[0041]
FIG. 4 shows a schematic diagram of the address collision block 400 used by the LSU 205. The comparison of the two addresses by the address comparison logic is performed after the least significant bits 0 to 4 are masked. If, after masking, the addresses exactly match, there will be a collision between these two addresses. For each comparison, the largest operand of the two operations is used for masking control. From each address, zero to four least significant bits are masked. In this case, the circuit 400 is copied once for each of the address buffers 410 to 413, that is, four times in total (FIG. 4 shows the address collision detection block of the address buffer 310).
[0042]
The first address 405, 406 of each load is compared every other pair of addresses 407-418. The result of the two comparisons and its valid bits 419-424 are ANDed and then ORed together, resulting in an address match 430a, 430b, 430c. Address match 430 is then ANDed with instruction number comparisons 425-427 and store bits 431-433, resulting in collision checks 450a, 450b, 450c. Instruction number comparisons 425-427 indicate the relatively newness between the two instructions. For example, instruction number comparison 425 indicates the relative freshness between the first instruction in address buffer 310 and the last instruction in address buffer 311. If the second instruction is older than the first instruction, there is no collision. These three collision checks are OR'd to generate an address collision signal 460 for the particular load being tested.
[0043]
In detecting an address collision, the starting (first) address of each load is compared to the first and second addresses of each store. Since one load or store operation accesses anywhere from 1 to 10 bytes, some of those addresses are masked to ensure that a collision is detected. Such masking is performed with signals 470-475. Bits 0, 2, 3, or 4 of the least significant bits are masked before the two addresses are compared with each other. If the masked addresses exactly match (equal comparisons), there is a potential address collision. The number of bits to be masked (0, 2, 3, 4) depends on the size of the operands of the two addresses whose addresses are being compared, and the two least significant bits of the first address. The two least significant bits of the first address are used to limit the number of erroneously detected collisions. In masking, the largest operand size is used as follows.
[0044]
It is further assumed that each time a load operation crosses a four word boundary, an address collision has occurred. The reason is that since only the first address of the load is compared to the store address, address collisions may not be detected. By doubling the number of comparators used in the hardware, this constraint can be removed. If the store address crosses a four word boundary, an address collision is detected.
[0045]
The need for masking is illustrated in the following several examples. (All numbers below are binary). Since address 2 of the load is not used for the purpose of collision checking, address 2 is omitted.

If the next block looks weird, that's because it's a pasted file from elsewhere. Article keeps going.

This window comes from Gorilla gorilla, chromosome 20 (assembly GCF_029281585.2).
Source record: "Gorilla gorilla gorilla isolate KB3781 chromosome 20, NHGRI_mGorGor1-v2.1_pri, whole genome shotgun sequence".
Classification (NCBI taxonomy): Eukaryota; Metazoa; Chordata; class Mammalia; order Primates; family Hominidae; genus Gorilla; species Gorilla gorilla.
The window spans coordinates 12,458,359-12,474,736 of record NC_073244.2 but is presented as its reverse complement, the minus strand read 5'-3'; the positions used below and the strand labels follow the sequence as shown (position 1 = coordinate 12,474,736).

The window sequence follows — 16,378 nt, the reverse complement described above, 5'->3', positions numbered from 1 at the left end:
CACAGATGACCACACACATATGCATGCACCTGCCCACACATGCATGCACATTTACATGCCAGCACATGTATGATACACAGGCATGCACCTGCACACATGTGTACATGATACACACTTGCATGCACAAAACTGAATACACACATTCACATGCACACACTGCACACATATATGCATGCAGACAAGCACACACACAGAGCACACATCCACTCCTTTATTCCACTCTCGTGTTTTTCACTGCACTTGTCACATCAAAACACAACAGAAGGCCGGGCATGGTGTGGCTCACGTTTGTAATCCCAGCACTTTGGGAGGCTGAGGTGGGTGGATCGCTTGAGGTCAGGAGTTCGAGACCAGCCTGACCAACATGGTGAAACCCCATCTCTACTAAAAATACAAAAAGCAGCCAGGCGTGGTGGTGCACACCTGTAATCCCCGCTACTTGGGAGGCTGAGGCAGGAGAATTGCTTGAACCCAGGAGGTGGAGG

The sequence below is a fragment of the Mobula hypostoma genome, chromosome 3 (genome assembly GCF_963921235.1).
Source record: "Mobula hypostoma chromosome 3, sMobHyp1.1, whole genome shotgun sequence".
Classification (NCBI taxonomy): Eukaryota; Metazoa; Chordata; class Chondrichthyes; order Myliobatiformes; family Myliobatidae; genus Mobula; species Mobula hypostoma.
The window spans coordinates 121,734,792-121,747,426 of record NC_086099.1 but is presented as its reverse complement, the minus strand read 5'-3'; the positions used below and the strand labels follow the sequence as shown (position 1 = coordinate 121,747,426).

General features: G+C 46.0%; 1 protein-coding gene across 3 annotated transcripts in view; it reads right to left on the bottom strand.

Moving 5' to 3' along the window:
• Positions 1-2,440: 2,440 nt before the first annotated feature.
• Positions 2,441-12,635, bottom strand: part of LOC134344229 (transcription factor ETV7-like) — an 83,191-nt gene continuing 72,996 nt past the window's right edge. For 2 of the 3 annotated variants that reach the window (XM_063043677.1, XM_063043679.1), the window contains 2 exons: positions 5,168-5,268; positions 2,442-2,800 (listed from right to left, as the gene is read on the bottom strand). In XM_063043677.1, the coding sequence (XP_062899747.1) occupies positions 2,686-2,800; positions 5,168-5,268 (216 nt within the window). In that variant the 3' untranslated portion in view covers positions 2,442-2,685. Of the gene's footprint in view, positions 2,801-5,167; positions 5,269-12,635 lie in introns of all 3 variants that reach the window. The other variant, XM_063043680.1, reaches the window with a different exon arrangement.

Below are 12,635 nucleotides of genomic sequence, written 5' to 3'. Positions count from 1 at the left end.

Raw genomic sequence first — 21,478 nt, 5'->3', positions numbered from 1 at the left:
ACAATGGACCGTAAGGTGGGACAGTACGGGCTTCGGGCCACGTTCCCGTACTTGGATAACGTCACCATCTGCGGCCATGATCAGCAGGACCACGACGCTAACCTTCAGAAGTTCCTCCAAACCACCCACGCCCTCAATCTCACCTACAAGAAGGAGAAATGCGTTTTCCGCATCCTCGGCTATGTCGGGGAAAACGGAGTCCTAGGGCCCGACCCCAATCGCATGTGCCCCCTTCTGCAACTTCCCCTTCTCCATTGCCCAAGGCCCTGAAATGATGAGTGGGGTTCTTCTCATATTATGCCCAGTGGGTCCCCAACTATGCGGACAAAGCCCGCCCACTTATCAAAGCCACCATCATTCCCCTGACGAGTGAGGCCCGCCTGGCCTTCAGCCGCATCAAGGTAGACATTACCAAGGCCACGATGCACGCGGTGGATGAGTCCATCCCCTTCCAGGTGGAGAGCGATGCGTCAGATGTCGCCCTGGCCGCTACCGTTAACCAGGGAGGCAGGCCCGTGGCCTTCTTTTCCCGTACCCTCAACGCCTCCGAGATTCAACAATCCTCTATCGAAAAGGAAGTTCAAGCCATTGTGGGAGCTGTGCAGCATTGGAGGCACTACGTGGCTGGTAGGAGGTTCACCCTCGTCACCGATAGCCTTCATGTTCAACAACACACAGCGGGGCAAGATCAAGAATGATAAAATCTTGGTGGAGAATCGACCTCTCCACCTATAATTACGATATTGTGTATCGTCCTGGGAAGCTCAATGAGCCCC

If the load address 1001 is compared to 1000 and 1011 without a mask, no collision is detected even if the store writes to bytes 1000, 1001, 1010, and 1011. If two LSBs were masked, the result would be:
[0046]
If the three MSBs are masked, the following address is generated and an address collision is detected.
[0047]
If only two LSBs are masked, the following addresses are generated and no address collision is detected.
[0048]
As described above, LSU 205 can select from a window of up to four load instructions and up to four store instructions that require a cache request. These loads and stores compete with each other for the CCU 110, and the choice between competing loads and stores is made as follows.
[0049]
Store instructions must be performed in program order for all instructions, not just other loads and stores. The store request is issued to the CCU 110 when a signal for saving the store instruction is sent from the IEU 107. This signal indicates that all predecessor instructions have been completed and that there were no exceptions or mispredicted branches in those instructions. It is impossible to execute a store instruction earlier than this signal. The reason is that since the store changes the state of the machine irreversibly, it is important to make sure that no exceptions or branches have occurred. Stores take precedence over loads for the purpose of using data cache 119. The reason for this is that a store delay results in a delay in bucket evacuation, and thus delays receipt of the next decoded bucket from an instruction decode unit (not shown).
[0050]
Most load instructions can be issued out-of-order as long as the load does not depend on the preceding store. The exception to this is loads that have side effects, such as reading from memory-mapped I / O. In the preferred embodiment of the present invention, a memory mapped input / output (I / O) subsystem is used. Certain I / O devices change state when accessed by reading. For example, some FIFO buffers will spill the next data item, so that some device status registers will be automatically cleared. In such systems, load bypass is a dangerous operation. A bypassed load may be issued incorrectly due to a mispredicted branch or exception. There must not be a situation where such bypassed loads would tampering with the system state.